Background: Meats are high in energy and fat content, and thus may be associated with higher risk of obesity. Many controversies remain regarding the association between meat consumption (MC) and obesity.
Objectives: The aim of this study was to analyze the associations between MC and obesity assessed using body mass index (BMI > or = 30) and waist circumference (> or = 102 cm in men and > or = 88 cm in women) among US adults.
Methods: Nationally representative data collected in the 1999-2004 National Health and Nutrition Examination Survey (NHANES) were used. Linear and logistic regression analyses were conducted to test the associations between MC and adiposity measures controlling for potential confounders.
Results: Considerable differences existed in MC across sociodemographic groups among US adults. Those who consumed more meat had a much higher daily total energy intake, for example, those in the upper vs bottom quintiles consumed around 700 more kcal day(-1) (P<0.05). Regression models showed consistent positive associations between MC and BMI, waist circumference, obesity and central obesity, respectively. Using quintile 1 (low MC) as the reference, the association (odds ratio (OR) and 95% confidence interval (CI)) between total MC quintiles and obesity were 1.03 (0.88; 1.21; 2nd quintile), 1.17 (1.00; 1.38), 1.27 (1.08; 1.51) and 1.27 (1.08; 1.49; upper quintile), respectively; whereas that with central obesity was 1.13 (0.96-1.33), 1.31 (1.10; 1.54), 1.36 (1.17-1.60) and 1.33 (1.13; 1.55), respectively.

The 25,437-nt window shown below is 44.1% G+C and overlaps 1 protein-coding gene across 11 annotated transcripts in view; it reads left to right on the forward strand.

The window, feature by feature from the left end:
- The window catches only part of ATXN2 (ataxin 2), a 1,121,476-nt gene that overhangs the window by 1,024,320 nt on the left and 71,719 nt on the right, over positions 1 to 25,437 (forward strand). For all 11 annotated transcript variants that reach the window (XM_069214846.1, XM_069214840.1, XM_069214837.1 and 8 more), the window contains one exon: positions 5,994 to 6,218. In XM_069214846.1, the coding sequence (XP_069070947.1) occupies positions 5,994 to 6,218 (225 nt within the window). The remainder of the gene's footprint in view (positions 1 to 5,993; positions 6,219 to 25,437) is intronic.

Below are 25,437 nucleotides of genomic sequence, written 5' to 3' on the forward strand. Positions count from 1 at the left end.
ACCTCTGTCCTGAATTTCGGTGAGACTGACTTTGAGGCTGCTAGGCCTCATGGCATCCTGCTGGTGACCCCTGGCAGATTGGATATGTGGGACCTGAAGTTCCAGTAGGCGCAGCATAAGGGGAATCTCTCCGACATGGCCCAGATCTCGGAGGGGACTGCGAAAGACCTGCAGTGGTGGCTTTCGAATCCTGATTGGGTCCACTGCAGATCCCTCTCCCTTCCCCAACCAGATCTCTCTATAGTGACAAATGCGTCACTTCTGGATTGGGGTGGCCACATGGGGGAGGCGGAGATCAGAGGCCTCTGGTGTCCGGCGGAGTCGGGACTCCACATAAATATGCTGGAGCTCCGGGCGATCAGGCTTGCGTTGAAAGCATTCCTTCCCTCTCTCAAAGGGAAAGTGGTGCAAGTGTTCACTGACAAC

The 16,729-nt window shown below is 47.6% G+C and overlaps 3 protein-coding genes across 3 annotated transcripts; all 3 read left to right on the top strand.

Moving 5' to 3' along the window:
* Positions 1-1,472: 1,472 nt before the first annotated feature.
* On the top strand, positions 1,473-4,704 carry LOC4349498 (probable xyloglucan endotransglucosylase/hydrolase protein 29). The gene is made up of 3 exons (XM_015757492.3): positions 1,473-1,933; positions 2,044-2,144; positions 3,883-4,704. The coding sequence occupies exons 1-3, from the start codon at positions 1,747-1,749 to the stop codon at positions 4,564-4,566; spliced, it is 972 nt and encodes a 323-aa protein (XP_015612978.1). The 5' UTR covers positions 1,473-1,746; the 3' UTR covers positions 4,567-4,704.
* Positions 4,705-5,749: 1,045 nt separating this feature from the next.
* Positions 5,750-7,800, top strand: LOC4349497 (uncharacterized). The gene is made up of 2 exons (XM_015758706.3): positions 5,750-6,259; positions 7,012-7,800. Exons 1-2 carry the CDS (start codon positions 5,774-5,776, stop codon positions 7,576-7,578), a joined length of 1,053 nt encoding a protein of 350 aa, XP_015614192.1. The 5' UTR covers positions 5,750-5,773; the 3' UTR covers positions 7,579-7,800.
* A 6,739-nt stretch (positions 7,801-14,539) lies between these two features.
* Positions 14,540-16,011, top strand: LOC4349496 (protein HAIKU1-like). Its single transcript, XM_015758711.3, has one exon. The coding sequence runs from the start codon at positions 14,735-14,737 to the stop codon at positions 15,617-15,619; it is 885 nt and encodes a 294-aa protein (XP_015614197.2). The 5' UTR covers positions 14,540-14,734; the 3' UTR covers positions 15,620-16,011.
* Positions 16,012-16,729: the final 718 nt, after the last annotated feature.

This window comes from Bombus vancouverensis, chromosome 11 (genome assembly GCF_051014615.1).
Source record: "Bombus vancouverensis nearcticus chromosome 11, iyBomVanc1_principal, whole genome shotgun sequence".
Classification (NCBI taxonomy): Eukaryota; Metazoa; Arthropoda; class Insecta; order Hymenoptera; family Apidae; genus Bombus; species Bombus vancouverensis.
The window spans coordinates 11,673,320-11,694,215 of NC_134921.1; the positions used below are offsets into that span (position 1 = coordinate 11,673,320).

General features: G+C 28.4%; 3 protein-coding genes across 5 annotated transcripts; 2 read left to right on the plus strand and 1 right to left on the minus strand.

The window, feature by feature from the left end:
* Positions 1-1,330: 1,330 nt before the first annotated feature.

Conclusions: These US national cross-sectional data show positive associations between MC and risk for obesity and central obesity.